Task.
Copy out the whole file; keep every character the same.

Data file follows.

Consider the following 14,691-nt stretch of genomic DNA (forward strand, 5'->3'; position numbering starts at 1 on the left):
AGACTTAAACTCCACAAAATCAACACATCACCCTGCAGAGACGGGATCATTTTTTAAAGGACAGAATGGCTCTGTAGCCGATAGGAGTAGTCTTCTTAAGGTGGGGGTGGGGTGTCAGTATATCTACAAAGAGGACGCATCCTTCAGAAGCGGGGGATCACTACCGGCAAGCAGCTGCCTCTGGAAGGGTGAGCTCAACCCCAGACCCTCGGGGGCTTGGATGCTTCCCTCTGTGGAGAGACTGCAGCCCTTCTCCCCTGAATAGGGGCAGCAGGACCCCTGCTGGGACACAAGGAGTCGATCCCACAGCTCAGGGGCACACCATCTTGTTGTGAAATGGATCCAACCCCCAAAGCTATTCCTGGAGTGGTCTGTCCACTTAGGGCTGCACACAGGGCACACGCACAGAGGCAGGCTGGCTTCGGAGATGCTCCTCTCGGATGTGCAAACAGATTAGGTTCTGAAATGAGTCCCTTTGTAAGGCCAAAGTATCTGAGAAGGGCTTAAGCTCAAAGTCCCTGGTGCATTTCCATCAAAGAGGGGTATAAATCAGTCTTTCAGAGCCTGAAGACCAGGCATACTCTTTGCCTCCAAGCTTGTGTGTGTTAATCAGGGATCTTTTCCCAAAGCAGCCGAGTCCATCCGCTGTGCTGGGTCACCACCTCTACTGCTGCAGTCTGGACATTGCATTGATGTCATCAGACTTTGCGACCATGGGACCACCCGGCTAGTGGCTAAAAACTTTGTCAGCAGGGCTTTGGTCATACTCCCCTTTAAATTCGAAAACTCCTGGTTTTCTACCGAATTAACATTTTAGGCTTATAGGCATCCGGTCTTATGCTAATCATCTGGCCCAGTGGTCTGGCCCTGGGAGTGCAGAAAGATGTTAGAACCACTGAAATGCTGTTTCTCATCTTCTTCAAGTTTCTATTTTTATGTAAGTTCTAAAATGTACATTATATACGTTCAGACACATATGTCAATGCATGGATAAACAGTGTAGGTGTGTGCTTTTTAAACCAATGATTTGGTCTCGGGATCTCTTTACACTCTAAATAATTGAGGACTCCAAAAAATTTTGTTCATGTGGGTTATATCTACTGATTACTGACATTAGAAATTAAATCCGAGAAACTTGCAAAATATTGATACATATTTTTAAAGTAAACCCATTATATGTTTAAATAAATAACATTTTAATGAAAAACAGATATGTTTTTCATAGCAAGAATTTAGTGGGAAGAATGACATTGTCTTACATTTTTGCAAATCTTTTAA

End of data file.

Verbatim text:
Consider the following 14,691-nt stretch of genomic DNA (forward strand, 5'->3'; position numbering starts at 1 on the left):
AGACTTAAACTCCACAAAATCAACACATCACCCTGCAGAGACGGGATCATTTTTTAAAGGACAGAATGGCTCTGTAGCCGATAGGAGTAGTCTTCTTAAGGTGGGGGTGGGGTGTCAGTATATCTACAAAGAGGACGCATCCTTCAGAAGCGGGGGATCACTACCGGCAAGCAGCTGCCTCTGGAAGGGTGAGCTCAACCCCAGACCCTCGGGGGCTTGGATGCTTCCCTCTGTGGAGAGACTGCAGCCCTTCTCCCCTGAATAGGGGCAGCAGGACCCCTGCTGGGACACAAGGAGTCGATCCCACAGCTCAGGGGCACACCATCTTGTTGTGAAATGGATCCAACCCCCAAAGCTATTCCTGGAGTGGTCTGTCCACTTAGGGCTGCACACAGGGCACACGCACAGAGGCAGGCTGGCTTCGGAGATGCTCCTCTCGGATGTGCAAACAGATTAGGTTCTGAAATGAGTCCCTTTGTAAGGCCAAAGTATCTGAGAAGGGCTTAAGCTCAAAGTCCCTGGTGCATTTCCATCAAAGAGGGGTATAAATCAGTCTTTCAGAGCCTGAAGACCAGGCATACTCTTTGCCTCCAAGCTTGTGTGTGTTAATCAGGGATCTTTTCCCAAAGCAGCCGAGTCCATCCGCTGTGCTGGGTCACCACCTCTACTGCTGCAGTCTGGACATTGCATTGATGTCATCAGACTTTGCGACCATGGGACCACCCGGCTAGTGGCTAAAAACTTTGTCAGCAGGGCTTTGGTCATACTCCCCTTTAAATTCGAAAACTCCTGGTTTTCTACCGAATTAACATTTTAGGCTTATAGGCATCCGGTCTTATGCTAATCATCTGGCCCAGTGGTCTGGCCCTGGGAGTGCAGAAAGATGTTAGAACCACTGAAATGCTGTTTCTCATCTTCTTCAAGTTTCTATTTTTATGTAAGTTCTAAAATGTACATTATATACGTTCAGACACATATGTCAATGCATGGATAAACAGTGTAGGTGTGTGCTTTTTAAACCAATGATTTGGTCTCGGGATCTCTTTACACTCTAAATAATTGAGGACTCCAAAAAATTTTGTTCATGTGGGTTATATCTACTGATTACTGACATTAGAAATTAAATCCGAGAAACTTGCAAAATATTGATACATATTTTTAAAGTAAACCCATTATATGTTTAAATAAATAACATTTTAATGAAAAACAGATATGTTTTTCATAGCAAGAATTTAGTGGGAAGAATGACATTGTCTTACATTTTTGCAAATCTTTTAA